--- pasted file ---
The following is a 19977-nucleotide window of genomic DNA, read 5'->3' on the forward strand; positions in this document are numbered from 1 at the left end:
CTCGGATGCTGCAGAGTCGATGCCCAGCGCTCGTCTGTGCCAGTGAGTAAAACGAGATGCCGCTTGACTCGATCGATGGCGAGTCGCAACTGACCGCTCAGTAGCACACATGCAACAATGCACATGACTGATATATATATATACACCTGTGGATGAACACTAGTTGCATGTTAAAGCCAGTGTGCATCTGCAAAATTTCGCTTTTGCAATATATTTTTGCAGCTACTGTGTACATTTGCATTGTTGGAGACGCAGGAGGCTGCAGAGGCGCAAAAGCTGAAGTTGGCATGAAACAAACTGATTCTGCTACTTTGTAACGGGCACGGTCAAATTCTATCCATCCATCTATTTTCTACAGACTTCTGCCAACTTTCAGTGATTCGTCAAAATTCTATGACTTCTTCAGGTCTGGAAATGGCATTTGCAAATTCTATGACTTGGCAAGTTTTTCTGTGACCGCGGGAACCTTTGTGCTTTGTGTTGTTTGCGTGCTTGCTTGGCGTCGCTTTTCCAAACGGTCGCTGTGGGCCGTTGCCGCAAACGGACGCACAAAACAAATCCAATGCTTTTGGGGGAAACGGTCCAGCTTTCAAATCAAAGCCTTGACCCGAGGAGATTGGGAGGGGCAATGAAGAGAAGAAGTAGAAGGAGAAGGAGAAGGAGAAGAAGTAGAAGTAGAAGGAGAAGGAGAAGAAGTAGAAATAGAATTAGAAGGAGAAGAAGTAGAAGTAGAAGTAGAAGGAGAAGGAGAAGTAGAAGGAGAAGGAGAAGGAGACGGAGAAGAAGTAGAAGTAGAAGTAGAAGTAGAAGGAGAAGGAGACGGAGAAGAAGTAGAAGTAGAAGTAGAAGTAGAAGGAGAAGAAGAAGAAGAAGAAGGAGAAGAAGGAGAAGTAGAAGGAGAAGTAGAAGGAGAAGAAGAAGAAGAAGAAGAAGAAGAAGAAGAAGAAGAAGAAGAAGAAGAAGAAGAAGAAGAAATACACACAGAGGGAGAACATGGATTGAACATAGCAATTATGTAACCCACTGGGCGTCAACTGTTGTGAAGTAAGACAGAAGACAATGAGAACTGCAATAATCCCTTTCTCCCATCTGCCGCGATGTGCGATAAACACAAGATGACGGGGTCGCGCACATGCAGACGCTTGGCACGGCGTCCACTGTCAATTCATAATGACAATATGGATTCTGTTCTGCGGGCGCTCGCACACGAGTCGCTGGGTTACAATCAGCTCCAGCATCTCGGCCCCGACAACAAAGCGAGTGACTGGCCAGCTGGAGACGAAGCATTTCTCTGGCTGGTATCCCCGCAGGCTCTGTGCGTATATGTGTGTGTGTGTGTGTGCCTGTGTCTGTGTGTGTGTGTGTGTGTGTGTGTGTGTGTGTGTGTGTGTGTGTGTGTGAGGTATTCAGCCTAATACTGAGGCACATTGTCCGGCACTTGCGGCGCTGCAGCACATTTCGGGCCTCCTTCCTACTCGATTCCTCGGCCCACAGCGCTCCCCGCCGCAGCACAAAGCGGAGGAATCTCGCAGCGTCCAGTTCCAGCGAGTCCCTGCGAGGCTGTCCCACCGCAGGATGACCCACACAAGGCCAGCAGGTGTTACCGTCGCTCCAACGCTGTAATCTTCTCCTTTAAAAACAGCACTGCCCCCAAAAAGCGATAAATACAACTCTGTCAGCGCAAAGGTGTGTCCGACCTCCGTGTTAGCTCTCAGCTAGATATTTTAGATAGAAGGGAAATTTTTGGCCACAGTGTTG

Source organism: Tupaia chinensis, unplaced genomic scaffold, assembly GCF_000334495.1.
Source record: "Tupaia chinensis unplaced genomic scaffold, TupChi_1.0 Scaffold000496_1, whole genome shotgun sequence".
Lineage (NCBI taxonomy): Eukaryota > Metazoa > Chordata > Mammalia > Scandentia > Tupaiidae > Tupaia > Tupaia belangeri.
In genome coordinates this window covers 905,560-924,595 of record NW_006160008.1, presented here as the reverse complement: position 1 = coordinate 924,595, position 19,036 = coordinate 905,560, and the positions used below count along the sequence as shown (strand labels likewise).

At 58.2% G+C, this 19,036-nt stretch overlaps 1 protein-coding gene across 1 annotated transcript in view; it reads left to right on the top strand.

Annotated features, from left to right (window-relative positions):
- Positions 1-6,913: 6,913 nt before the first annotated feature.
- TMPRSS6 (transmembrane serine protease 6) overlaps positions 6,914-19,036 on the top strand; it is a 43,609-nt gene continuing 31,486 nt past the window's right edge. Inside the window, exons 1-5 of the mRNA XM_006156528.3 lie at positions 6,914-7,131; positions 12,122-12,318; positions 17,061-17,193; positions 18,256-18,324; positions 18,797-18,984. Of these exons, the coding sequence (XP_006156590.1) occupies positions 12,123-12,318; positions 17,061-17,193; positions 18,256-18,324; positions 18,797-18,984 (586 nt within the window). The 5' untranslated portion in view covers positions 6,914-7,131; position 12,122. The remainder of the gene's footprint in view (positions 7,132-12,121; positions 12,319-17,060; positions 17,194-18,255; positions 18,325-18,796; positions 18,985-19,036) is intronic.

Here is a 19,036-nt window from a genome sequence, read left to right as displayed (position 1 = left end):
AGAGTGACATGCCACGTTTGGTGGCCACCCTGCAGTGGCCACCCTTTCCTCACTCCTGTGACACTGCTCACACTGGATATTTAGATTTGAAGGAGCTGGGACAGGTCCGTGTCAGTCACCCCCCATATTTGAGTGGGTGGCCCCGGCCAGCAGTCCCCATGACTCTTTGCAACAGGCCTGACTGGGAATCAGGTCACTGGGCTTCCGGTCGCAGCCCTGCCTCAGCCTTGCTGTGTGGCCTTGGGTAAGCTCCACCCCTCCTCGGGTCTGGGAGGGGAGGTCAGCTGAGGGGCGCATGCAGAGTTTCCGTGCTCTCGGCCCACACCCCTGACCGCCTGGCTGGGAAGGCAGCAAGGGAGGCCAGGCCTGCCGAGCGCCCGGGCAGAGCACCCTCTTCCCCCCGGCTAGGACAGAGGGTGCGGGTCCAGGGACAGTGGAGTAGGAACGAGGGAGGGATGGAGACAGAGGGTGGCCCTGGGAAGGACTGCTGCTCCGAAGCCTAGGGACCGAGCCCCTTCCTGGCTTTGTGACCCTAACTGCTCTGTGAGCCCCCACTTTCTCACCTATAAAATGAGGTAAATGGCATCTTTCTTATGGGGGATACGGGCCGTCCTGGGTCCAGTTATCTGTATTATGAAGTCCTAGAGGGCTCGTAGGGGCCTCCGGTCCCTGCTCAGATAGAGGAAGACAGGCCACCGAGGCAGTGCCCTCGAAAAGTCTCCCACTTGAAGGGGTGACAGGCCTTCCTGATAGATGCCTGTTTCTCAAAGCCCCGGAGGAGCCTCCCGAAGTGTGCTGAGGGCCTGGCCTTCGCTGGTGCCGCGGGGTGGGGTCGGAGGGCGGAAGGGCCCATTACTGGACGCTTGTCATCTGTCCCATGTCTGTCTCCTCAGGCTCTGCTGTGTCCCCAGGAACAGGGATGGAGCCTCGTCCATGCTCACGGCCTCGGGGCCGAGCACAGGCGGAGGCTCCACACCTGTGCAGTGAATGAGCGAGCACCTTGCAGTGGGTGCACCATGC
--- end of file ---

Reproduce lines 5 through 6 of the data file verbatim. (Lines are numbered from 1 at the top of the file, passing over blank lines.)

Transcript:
Lineage (NCBI taxonomy): Eukaryota > Metazoa > Chordata > Mammalia > Scandentia > Tupaiidae > Tupaia > Tupaia belangeri.
In genome coordinates this window covers 905,560-924,595 of record NW_006160008.1, presented here as the reverse complement: position 1 = coordinate 924,595, position 19,036 = coordinate 905,560, and the positions used below count along the sequence as shown (strand labels likewise).